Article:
Deakin University

File(s) under permanent embargo

Venting anger in cyberspace: self-entitlement versus self-preservation in #roadrage tweets

journal contribution
posted on 2016-10-01, 00:00 authored by A N Stephens, Steven Trawley, K Ohtsuka
The increase in the popularity of social media and access to portable smart-technology means more drivers are using forums to vent their frustrations about driving. A content analysis was performed on 80,923 twitter posts relating to road rage collected over a 13-month period. The aim was to understand what sources of anger drivers report on social media. Approximately two thirds of the analysed tweets related directly to anger over another driver perceived as a perpetrator of inappropriate behaviour. Judgements of the improper speed of other drivers were the most common tweets. However, a general attitude also emerged where other drivers were seen as "idiots," "unskilled," and "should not be driving." Such a downward comparison is likely to predispose drivers to unjustly blame other drivers for frustrating situations that may be out of their control. Twitter appears to be a social media forum commonly used to vent anger by drivers. Posts ranged from text message, a photo of the offending vehicle or of the driver, or a 6-s video filmed while driving. The sample of tweeted angry comments indicated that many drivers used smart technology to express their anger. However, the motivation behind this action may vary and may be to express anger, report the incident, or to warn the public. The findings highlight the need for further research to understand the prevalence and danger of anger-provoked distraction with smart technology.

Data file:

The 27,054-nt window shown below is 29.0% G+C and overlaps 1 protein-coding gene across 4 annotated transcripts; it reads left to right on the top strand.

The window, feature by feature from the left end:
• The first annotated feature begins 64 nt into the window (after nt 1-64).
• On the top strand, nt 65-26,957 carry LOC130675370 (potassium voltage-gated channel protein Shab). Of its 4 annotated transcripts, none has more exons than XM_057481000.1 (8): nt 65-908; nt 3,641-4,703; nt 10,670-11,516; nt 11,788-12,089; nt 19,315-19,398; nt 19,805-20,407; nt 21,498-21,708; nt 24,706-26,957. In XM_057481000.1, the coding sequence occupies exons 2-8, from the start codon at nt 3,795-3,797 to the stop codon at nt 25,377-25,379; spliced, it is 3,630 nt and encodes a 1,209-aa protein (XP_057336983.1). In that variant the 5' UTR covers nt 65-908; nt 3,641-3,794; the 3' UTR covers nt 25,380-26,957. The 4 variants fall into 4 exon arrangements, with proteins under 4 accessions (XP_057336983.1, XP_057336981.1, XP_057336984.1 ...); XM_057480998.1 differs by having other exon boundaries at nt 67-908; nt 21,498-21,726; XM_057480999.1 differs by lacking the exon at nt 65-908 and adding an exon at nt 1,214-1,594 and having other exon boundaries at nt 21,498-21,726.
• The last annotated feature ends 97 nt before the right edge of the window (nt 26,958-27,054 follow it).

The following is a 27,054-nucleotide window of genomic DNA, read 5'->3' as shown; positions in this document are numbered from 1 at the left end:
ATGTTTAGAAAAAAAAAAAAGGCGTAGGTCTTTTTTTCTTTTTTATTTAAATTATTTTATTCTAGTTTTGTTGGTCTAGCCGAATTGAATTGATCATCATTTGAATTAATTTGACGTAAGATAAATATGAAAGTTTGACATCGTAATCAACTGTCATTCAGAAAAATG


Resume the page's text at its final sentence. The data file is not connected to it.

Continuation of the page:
Transportation research Part F: Traffic psychology and behaviour




Part 2


400 - 410




Amsterdam, The Netherlands





Publication classification

C Journal article; C1 Refereed article in a scholarly journal

Copyright notice

2016, Elsevier